This article is from the Bulgaria FAQ, by Dragomir R. Radev firstname.lastname@example.org with numerous contributions by others.
Last year 26 million levs of state subsidy was contributed by the NCF,
while this year approximately 50 million levs of government money will be
allocated for production. Last year, with only five films released, was the
transitional year for the national film industry. First there were Ivan
Balevski's "Palpitation" (Aritmija) and Georgi Popvassilev's "Bad Boy"
(Losho momche), two debuts and probably the last films produced within the
old structures, followed by the totally independent "Bullet for Paradise",
mentioned above. Then the first premiere nursed by the Center came on
September 21, 1992, and it was "Vampires and Spooks" (Vampiri, talasymi) by
Ivan Andonov -- a veteran director, actor and animator, whose previous
films are famous for their record box-office takings. In his last work, the
director strives once again to respond to the popular demands and the mores
of the day, like he did many times before with his "Dreamers" (Mechtateli,
1986), a period piece about the founders of the Bulgarian Socialist Party
at the turn of the century; "Yesterday" (Vchera, 1987), a nostalgic trip
with an angry young man and his conformist fellows in the heat of the
Beatle-mania; and "Adios Rio" (Adio Rio, 1989), a bitter satire on the new
middle-class and its moral decay in the age of perestroika. Now Ivan
Andonov sends us back to 1945 in a small town where the communists have
already seized the power and start establishing the "new order". That time
of chaos turns into a grotesque carnival of tragedy and slapstick, terror
and folly, desperate souls and ghosts from the past, searching the answer
of one and the same question: "When will the communists be gone?" The film,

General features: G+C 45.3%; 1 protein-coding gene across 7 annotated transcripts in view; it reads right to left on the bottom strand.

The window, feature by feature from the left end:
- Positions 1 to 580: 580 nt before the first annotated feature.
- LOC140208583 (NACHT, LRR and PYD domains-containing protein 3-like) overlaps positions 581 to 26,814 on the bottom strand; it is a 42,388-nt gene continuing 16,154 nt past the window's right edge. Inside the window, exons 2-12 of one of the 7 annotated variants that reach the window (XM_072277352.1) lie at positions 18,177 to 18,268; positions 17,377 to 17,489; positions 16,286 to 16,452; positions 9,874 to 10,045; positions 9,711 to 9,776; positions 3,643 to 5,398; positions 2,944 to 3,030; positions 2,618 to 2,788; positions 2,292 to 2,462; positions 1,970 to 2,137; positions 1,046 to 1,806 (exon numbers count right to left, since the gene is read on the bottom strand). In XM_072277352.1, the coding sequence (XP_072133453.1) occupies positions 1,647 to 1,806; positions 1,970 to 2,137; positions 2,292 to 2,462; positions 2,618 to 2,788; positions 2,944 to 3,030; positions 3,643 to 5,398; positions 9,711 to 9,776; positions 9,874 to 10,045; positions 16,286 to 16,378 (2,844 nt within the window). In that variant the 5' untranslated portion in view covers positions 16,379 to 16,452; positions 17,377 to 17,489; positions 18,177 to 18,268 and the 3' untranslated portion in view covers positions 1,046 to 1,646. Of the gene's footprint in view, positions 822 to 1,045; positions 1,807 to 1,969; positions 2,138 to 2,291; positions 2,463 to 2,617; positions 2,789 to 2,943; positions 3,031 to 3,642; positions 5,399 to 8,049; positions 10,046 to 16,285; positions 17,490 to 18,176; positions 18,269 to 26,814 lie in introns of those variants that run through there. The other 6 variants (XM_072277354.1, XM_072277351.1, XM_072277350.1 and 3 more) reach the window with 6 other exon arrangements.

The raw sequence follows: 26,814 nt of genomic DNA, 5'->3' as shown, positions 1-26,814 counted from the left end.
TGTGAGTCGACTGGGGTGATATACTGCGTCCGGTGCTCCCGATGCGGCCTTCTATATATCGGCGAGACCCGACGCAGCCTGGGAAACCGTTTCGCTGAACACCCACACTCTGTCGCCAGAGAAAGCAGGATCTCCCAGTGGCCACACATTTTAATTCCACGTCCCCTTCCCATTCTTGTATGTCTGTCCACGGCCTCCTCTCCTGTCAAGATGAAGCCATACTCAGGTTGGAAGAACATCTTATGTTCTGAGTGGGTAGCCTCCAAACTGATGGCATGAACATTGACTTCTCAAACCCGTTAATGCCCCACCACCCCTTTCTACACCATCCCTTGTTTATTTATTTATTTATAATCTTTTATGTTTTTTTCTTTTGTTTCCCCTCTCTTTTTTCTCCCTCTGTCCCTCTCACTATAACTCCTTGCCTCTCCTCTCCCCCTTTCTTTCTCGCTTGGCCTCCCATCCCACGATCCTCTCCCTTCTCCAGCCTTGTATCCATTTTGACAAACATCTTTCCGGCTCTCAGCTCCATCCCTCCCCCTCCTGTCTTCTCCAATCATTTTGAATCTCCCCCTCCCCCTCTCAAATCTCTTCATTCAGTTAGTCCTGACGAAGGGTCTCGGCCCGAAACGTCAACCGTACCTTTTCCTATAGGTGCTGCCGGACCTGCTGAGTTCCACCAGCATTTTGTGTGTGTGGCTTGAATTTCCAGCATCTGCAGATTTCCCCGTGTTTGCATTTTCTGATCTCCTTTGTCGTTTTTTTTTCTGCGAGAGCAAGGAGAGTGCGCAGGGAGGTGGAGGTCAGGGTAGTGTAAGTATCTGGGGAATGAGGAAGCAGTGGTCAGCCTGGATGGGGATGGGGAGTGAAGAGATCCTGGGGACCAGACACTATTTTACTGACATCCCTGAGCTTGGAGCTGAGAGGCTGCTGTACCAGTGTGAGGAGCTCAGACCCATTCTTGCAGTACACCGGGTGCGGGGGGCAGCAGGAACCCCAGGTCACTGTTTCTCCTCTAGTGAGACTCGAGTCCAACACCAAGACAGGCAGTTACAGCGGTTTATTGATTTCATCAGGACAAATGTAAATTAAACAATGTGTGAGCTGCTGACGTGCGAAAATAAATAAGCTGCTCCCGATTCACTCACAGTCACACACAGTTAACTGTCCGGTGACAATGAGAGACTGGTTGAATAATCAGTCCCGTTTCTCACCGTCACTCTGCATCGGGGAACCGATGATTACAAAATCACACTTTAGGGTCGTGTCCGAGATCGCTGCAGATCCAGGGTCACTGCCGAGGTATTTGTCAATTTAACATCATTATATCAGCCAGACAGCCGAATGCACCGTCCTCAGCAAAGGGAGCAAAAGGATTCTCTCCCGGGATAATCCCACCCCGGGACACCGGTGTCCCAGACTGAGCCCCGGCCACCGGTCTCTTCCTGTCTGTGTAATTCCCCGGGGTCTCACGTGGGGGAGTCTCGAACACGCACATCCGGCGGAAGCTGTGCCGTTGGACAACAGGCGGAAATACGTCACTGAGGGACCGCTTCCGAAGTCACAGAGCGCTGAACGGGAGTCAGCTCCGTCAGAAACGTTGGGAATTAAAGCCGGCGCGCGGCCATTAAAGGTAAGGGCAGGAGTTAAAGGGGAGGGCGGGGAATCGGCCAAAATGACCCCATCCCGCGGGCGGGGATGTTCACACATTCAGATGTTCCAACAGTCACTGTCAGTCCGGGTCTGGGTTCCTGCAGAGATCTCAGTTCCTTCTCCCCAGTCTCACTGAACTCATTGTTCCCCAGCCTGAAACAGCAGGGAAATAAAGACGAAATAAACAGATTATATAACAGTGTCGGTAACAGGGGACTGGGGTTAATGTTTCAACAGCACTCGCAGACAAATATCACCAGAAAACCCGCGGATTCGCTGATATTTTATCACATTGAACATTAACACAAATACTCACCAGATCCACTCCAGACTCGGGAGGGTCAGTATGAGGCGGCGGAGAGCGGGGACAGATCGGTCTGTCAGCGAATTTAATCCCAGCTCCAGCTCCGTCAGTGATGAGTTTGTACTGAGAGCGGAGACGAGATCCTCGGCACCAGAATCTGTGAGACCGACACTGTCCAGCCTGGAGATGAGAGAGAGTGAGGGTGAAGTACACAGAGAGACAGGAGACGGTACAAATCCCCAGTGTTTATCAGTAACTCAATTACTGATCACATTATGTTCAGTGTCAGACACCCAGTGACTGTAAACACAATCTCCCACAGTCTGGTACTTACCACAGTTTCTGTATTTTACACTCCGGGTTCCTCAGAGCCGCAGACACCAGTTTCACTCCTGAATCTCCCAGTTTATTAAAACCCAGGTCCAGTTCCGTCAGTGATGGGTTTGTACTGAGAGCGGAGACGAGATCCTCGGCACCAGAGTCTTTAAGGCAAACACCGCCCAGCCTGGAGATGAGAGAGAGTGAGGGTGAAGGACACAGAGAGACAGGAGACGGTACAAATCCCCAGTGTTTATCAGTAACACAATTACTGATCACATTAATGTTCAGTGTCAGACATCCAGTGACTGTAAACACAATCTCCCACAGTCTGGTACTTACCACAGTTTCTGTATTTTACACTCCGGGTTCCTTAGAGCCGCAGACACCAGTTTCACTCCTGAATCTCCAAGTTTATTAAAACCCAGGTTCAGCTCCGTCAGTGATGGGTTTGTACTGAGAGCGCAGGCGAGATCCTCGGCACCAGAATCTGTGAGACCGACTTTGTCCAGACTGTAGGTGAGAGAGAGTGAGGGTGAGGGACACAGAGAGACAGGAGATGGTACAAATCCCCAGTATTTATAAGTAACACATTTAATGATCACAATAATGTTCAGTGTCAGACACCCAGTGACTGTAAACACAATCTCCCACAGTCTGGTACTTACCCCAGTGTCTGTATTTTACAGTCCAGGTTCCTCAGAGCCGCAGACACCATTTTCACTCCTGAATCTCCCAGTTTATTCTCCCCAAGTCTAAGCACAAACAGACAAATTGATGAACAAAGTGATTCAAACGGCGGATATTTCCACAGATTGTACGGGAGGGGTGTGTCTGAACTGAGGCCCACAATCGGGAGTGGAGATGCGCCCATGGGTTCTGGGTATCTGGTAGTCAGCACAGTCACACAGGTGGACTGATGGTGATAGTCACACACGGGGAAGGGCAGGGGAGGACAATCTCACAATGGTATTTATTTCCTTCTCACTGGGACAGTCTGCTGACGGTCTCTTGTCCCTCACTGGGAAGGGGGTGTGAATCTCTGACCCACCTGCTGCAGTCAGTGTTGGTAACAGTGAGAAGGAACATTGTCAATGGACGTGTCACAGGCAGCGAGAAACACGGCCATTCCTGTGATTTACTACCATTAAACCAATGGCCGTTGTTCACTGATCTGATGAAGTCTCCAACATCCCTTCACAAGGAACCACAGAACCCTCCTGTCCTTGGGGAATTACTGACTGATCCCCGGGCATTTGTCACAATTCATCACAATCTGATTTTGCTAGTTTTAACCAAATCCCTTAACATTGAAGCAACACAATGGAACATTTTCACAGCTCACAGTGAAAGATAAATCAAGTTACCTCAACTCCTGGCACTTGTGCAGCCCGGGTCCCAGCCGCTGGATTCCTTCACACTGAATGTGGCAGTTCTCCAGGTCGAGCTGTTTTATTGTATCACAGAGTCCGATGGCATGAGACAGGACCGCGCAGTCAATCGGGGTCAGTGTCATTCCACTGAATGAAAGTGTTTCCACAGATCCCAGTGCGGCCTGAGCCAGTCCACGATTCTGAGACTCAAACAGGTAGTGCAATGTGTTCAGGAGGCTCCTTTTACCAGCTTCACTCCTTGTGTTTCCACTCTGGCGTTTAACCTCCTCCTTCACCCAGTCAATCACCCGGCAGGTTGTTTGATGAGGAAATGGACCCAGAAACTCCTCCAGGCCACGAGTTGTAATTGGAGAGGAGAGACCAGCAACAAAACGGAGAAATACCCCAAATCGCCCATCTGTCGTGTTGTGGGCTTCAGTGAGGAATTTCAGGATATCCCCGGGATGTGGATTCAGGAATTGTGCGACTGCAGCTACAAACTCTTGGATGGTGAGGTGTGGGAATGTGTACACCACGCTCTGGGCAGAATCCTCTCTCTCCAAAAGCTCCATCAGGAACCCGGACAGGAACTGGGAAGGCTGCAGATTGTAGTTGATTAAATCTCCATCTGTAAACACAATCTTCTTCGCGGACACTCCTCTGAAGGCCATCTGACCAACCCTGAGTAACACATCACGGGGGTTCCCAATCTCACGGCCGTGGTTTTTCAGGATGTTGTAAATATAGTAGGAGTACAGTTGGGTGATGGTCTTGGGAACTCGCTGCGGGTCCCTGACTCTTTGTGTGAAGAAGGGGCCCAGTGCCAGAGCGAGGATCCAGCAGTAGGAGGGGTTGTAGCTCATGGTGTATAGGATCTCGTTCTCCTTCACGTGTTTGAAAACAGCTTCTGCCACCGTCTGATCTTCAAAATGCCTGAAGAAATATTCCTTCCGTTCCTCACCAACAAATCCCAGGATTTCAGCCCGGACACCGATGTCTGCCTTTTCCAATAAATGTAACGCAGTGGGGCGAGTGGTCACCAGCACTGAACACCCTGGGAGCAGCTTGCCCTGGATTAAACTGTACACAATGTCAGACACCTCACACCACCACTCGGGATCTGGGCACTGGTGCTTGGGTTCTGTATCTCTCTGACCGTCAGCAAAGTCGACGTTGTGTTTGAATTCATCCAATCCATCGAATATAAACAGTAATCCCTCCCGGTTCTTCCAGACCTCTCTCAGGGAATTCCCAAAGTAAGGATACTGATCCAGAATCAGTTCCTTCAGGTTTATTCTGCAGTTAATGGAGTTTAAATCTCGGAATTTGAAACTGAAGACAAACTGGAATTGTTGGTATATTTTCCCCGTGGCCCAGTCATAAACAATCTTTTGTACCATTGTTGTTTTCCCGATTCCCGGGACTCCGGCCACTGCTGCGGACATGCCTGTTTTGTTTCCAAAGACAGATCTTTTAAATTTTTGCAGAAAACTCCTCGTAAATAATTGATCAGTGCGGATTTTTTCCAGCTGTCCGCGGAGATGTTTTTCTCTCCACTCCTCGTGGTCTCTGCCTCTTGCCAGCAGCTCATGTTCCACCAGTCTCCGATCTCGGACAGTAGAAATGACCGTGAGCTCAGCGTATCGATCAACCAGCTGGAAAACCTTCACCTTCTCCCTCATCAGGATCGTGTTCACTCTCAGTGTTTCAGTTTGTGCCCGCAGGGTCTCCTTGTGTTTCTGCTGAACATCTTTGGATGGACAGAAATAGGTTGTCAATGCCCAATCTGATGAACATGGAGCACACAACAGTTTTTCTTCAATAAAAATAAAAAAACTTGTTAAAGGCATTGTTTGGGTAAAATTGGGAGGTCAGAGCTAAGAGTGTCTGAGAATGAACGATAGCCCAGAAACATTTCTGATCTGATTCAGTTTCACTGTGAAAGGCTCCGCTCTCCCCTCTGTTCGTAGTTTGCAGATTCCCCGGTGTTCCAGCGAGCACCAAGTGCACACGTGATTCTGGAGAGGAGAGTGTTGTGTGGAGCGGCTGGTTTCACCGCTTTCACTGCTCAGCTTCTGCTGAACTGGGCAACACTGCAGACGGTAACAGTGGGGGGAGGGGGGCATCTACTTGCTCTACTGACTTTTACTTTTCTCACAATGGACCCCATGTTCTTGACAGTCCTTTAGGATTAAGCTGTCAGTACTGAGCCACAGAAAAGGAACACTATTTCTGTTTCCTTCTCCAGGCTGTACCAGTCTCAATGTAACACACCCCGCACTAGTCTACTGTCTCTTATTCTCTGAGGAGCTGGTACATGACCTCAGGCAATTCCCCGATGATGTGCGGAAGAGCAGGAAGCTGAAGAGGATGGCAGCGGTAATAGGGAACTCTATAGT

which is about a faded actress who tries to survive by all possible means
including a faked photograph of her with... Georgi Dimitrov's dog in order
to pass for a communist activist, explores the moral dilemmas of dignity
and betrayal, the twisted relationship between artist and power.
The next two projects supported financially by the NFC were Peter
Popzlatev's second effort "Something in the Air" (Neshto vyv vyzduha), a
co-production with Arion Production, France, and Radoslav Spassov's "Shrove
Sunday, a Day of Forgiveness" (Sirna nedelja), which opened on February 26,
1993. The theme of the film is explicated in its title -- do we have the
right of absolution after all? And the sin to be forgiven is the same one
as in "Vampires and Spooks" -- the sin of compromise.
The story of Angel, a typical man of circumstances, ragamuffin and
conformist, gambler and coward, dreamer and pragmatist, is set in the 50s,
during the Personality Cult. The protagonist is constantly torn between
good intentions and inevitable betrayals. The film is designed to point out
and explore all the political taboos of the period -- the forcible
nationalization, the youth-brigade movement, the Secret services, the
gulags -- but the critic Karin Yanakieva suggests the film is in danger of
falling victim to its own urge to deliver answers, as these answers verge
on being predictable. In his directorial debut, Radoslav Spassov appears to
be mostly influenced by Georgi Djulgerov -- a master of the Bulgarian
cinema he worked for as a director of photography for more than twenty
The next films to be released this year are Ilian Simeonov's and Hristian
Nochev's "Frontier" (Granica), Rumyana Petkova's "Burn, Burn Little Fire"
(Gori, gori ogynche) and Rangel Vulchanov's "The Alchemist's Dream"
(Mechtata na alhimika). The first two probe in the same painful problems of
the near past -- guilt, compromise, betrayed ideals. "Frontier" depicts
life in a distant frontier post, so close to the barbered-wire fences on